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Scorching hot lava engulfs man's Hawaiian home [VIDEO]

Scott Levin's picture

Over the years, Jack Thompson watched lava infiltrate his community and destroy all the homes of his neighbors. However, that wasn't enough to get him to move.

But Thompson's luck finally ran out Friday when hot lava again flowed into his neighborhood. This time, there would be no escaping it.

The 61-year-old Hawaii resident was evacuated out of the Royal Gardens subdivision in Honolulu just before his house was ravaged by the scorching liquid. Thompson's home was the last one remaining in the neighborhood. Over the past 25 years, Thompson has watched as each and every one his neighbors lost their homes.

A helicopter rescued Thompson, who was able to collect some of his valuables before fleeing his home. Upon returning after the flow subsided, Thompson found that the roof and a water tank were the only pieces of his home still remaining.

A question on many people's minds is, why didn't Thompson move to safer grounds much earlier after watching lava wreak havoc in his community? For one, Thompson says he enjoyed the serenity and peacefulness of the quiet neighborhood. According to Thompson, the subdivision became a haven for surfers and squatters. What originally was planned to be a significant development with 1,500 lots became far less inhabited due to the threat of lava flows.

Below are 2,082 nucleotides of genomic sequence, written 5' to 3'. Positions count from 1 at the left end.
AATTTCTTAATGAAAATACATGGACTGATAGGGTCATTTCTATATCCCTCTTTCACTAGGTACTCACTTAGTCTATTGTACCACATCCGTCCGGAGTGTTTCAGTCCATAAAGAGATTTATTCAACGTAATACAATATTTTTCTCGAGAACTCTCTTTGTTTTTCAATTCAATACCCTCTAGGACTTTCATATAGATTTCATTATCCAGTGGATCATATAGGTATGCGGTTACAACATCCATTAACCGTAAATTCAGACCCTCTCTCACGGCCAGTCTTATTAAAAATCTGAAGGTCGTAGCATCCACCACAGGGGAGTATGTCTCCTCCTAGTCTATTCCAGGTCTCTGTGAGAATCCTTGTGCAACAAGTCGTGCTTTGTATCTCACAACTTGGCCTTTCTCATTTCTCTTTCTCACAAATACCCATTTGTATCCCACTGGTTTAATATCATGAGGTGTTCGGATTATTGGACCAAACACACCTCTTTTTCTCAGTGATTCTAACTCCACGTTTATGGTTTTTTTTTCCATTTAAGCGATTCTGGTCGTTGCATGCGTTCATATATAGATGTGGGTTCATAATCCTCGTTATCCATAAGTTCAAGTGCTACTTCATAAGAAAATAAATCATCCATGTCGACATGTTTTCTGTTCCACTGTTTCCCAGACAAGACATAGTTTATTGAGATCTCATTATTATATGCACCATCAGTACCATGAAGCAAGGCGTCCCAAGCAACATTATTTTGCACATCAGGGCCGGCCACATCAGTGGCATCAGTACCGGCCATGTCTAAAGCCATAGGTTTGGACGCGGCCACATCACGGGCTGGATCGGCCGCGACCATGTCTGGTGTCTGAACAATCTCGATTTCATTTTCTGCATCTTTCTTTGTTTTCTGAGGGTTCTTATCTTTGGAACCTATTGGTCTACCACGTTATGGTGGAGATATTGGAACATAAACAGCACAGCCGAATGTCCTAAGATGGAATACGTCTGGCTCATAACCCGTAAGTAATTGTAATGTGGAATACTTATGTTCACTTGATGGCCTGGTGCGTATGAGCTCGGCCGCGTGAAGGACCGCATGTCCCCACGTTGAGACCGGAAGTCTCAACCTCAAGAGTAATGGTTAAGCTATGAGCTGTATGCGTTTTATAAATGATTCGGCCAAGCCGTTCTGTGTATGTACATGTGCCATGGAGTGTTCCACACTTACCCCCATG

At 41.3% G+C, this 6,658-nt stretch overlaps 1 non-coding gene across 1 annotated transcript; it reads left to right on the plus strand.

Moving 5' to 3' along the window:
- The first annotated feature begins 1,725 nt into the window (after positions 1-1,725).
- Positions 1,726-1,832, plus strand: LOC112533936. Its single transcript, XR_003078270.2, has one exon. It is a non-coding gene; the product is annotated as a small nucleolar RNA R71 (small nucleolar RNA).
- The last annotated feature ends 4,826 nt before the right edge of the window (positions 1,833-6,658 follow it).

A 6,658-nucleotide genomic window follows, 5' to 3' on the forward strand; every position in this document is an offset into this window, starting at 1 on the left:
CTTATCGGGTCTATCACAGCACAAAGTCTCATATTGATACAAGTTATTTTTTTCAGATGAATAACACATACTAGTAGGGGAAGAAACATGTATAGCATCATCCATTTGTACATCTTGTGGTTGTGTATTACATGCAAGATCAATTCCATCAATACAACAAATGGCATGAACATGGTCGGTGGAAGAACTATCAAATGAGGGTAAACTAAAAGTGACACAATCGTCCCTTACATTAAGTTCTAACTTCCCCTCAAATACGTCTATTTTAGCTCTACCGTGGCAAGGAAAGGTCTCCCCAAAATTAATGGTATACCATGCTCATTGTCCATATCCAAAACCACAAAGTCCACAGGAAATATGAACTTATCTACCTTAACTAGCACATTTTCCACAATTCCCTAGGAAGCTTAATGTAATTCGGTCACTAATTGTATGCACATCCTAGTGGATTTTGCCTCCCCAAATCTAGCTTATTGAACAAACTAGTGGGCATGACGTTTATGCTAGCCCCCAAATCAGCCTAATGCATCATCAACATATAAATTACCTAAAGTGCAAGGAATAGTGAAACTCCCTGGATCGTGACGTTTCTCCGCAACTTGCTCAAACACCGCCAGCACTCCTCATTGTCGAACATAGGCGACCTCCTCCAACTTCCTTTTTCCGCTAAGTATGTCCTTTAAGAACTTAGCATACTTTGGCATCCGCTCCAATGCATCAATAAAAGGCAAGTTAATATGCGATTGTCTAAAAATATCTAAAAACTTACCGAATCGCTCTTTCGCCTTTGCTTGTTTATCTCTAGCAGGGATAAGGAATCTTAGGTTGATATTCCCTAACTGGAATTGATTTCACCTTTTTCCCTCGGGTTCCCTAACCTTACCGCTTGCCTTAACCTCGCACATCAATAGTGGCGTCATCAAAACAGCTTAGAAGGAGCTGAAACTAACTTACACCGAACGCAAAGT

Thompson, who lived in the Royal Gardens home for 30 years, said it was a "one-of-a-kind" house with beautiful surroundings, making a move tough to swallow.

Luckily for Thompson, he did have a backup plan. He also owns a home in Ainaloa on the Big Island and has moved there for the time being. However, Thompson told the Honolulu Star Advertiser that he's "had enough" and may look to relocate away from the Hawaiian islands.

The lava that took out Thompson's Royal Gardens home flowed from the Kilauea volcano. Royal Gardens began as an ambitious subdivision in the 1950s, but by the mid 1980s, about 20 percent of the land had been overrun with lava from the flowing volcano. By 2008, the number jumped to 65 percent and only two residents remained in the area. The land became less of a destination for Hawaiian residents and more of an attraction for tourists, who could view the lava-filled community by helicopter tour.

After Friday's flow, it looks like Royal Gardens has finally become uninhabited.

Image Source: Wikimedia Commons
Video Source:KHON-2 TV

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